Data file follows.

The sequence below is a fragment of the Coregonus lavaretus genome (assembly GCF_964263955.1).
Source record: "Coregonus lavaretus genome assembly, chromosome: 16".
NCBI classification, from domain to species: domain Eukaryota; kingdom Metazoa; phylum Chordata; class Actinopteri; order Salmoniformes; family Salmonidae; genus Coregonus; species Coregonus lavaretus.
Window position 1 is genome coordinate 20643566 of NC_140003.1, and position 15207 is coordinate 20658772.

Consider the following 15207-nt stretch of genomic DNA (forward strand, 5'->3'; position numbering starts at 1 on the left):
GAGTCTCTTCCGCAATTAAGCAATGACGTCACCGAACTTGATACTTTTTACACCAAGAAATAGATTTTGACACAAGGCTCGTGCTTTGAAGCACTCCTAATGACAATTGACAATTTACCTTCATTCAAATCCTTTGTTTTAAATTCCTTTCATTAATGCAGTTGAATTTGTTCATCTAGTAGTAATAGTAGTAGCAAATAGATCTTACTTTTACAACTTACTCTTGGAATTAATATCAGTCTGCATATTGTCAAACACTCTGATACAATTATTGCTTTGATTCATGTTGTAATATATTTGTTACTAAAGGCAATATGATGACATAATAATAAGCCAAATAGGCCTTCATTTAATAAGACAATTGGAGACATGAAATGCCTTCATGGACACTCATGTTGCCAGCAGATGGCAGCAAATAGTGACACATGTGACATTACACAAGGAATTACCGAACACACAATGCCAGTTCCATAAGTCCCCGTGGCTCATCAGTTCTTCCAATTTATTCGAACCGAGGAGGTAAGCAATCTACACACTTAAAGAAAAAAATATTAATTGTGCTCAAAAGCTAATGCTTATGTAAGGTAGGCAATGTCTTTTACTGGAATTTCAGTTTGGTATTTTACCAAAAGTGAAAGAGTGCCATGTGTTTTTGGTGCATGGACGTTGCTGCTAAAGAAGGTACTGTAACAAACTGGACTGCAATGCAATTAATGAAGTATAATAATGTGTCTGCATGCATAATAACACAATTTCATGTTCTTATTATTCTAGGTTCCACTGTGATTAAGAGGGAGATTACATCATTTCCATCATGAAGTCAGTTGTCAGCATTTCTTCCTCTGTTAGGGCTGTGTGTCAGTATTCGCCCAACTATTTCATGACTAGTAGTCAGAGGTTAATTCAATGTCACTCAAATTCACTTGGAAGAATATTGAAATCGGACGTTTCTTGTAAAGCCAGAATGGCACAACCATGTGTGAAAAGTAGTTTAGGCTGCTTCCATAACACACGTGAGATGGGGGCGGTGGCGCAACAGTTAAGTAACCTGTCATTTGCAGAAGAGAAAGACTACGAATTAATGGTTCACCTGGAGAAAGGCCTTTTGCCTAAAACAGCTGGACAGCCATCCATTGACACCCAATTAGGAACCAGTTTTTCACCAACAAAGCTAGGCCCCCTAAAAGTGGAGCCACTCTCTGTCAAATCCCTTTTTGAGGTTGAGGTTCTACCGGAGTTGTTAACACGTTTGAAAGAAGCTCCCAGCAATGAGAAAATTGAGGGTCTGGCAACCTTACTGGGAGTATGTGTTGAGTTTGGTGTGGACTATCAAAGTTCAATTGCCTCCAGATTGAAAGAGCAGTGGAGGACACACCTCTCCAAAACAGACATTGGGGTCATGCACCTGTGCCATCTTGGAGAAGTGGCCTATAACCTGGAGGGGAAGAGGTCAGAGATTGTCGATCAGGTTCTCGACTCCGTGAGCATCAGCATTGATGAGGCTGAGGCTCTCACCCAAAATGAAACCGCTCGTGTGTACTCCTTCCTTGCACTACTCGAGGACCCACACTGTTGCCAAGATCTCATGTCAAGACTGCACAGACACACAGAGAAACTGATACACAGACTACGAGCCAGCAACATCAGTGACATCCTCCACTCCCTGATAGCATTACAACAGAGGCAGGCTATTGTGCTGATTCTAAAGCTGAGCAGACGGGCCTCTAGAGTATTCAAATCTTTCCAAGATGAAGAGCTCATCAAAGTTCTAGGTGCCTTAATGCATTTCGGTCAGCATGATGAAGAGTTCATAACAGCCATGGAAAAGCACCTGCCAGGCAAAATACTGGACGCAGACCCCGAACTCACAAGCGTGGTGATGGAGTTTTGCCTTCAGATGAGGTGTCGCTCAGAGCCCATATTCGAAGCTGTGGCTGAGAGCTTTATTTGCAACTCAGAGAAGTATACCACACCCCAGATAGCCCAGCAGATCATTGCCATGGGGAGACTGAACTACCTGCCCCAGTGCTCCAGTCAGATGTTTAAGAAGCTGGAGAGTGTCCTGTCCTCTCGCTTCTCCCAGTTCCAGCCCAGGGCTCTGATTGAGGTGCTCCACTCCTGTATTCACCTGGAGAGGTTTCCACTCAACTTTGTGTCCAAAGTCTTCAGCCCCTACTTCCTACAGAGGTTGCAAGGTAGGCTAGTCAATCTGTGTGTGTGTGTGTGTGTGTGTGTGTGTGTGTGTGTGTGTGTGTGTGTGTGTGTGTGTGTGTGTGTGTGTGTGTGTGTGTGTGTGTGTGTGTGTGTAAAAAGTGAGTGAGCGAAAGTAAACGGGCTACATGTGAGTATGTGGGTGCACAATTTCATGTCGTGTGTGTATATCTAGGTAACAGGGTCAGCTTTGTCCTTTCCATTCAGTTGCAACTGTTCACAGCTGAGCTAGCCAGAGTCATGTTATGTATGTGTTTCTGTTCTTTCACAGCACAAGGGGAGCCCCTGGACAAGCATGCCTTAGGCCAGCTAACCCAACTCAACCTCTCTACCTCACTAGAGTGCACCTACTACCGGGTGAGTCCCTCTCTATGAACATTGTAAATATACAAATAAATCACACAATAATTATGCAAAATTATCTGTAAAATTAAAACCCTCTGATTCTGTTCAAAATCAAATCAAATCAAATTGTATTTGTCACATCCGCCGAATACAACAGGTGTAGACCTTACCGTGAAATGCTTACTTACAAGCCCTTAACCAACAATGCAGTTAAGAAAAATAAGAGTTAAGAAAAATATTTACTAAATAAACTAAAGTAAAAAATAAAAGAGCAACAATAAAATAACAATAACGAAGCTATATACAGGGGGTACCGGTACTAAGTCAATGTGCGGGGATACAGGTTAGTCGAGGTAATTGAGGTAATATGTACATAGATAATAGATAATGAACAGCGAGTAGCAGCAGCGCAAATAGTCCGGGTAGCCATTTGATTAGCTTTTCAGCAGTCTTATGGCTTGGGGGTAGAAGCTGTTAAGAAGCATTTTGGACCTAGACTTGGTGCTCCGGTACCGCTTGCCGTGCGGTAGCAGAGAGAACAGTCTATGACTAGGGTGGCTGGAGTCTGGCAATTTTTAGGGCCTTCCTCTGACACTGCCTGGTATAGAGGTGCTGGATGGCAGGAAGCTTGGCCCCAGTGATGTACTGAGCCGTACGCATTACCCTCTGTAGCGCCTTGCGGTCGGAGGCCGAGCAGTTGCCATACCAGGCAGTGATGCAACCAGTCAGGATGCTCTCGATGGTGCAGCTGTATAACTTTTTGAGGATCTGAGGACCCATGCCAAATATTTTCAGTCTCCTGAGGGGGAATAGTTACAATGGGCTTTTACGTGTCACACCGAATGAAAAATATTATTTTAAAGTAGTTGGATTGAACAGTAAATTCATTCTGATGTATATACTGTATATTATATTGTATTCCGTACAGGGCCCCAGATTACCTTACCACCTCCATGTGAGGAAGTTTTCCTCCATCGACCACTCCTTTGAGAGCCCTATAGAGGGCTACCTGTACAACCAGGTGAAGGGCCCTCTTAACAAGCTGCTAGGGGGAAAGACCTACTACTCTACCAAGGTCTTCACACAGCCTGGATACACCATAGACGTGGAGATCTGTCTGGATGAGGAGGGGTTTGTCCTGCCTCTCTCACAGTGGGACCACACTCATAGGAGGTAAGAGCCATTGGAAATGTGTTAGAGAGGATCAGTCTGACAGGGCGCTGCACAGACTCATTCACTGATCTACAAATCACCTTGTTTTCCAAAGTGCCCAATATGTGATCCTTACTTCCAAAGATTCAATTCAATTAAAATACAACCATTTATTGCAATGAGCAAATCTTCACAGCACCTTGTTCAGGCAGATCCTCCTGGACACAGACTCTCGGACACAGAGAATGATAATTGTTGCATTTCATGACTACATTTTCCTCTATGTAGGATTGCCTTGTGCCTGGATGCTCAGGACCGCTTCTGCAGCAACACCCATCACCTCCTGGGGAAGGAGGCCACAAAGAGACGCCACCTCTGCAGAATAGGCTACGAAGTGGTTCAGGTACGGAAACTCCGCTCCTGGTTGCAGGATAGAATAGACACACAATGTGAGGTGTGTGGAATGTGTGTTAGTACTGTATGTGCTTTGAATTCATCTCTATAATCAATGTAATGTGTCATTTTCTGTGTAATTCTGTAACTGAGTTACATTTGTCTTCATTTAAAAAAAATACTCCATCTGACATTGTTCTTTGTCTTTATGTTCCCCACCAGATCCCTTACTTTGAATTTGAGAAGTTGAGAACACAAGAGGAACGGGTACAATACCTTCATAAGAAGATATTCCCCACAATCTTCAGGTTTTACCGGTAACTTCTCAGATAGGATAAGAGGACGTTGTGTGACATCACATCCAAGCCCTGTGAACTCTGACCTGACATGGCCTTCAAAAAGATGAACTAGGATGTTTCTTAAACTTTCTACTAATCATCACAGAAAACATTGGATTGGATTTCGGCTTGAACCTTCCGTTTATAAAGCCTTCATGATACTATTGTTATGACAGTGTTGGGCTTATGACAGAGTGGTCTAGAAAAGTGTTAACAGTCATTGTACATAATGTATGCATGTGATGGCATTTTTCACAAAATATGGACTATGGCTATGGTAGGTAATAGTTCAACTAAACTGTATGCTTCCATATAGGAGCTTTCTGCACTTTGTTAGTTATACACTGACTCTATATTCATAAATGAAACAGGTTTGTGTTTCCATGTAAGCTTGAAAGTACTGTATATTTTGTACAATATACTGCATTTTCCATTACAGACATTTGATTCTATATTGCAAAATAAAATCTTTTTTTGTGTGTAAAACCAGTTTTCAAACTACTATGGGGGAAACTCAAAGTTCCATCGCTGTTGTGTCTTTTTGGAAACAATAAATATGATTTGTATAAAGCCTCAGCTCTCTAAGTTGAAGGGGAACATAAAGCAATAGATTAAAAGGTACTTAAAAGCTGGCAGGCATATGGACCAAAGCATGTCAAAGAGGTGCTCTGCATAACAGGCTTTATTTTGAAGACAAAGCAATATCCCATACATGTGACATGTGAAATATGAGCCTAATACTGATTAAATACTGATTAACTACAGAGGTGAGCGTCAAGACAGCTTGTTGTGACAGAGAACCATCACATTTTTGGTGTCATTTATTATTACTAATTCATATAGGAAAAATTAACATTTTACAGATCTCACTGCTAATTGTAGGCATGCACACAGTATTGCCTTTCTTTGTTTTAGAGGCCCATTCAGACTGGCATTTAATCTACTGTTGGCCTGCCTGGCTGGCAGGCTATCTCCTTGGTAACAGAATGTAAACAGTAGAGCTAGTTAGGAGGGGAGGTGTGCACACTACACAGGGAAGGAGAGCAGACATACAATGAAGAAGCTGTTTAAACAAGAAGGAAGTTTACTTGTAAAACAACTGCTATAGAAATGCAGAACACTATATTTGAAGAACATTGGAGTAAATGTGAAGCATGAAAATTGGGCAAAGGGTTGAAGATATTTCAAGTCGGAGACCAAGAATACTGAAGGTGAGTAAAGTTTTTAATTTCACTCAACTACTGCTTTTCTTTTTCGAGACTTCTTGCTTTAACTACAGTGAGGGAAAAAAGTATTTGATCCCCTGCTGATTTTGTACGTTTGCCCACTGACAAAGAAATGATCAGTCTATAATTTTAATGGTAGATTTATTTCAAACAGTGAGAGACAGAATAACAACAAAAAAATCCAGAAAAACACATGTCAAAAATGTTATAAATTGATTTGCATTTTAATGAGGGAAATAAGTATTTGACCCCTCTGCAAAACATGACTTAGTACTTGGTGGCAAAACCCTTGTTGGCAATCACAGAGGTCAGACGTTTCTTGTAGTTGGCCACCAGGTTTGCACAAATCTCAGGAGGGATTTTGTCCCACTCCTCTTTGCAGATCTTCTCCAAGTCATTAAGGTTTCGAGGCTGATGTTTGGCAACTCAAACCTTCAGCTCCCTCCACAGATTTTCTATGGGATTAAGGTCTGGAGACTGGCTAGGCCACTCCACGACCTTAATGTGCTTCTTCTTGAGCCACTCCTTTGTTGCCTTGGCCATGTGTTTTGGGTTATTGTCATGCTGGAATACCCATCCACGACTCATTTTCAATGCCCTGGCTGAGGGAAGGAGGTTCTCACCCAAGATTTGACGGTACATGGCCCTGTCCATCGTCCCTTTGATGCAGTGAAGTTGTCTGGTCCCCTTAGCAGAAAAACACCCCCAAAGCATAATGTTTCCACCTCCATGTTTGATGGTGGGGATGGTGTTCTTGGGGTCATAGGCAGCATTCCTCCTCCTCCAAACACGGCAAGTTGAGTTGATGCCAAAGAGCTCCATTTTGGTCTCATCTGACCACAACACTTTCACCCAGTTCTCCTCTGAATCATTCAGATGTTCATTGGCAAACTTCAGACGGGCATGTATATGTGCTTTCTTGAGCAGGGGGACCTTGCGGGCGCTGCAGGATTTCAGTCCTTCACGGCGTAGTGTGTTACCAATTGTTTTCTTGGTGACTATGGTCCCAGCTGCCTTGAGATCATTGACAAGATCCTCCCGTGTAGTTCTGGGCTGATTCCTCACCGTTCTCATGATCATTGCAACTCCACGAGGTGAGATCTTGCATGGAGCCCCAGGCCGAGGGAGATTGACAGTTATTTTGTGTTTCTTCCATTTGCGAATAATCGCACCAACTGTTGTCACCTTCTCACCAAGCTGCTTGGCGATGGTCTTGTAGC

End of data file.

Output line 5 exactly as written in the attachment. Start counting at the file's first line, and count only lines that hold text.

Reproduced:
Consider the following 15207-nt stretch of genomic DNA (forward strand, 5'->3'; position numbering starts at 1 on the left):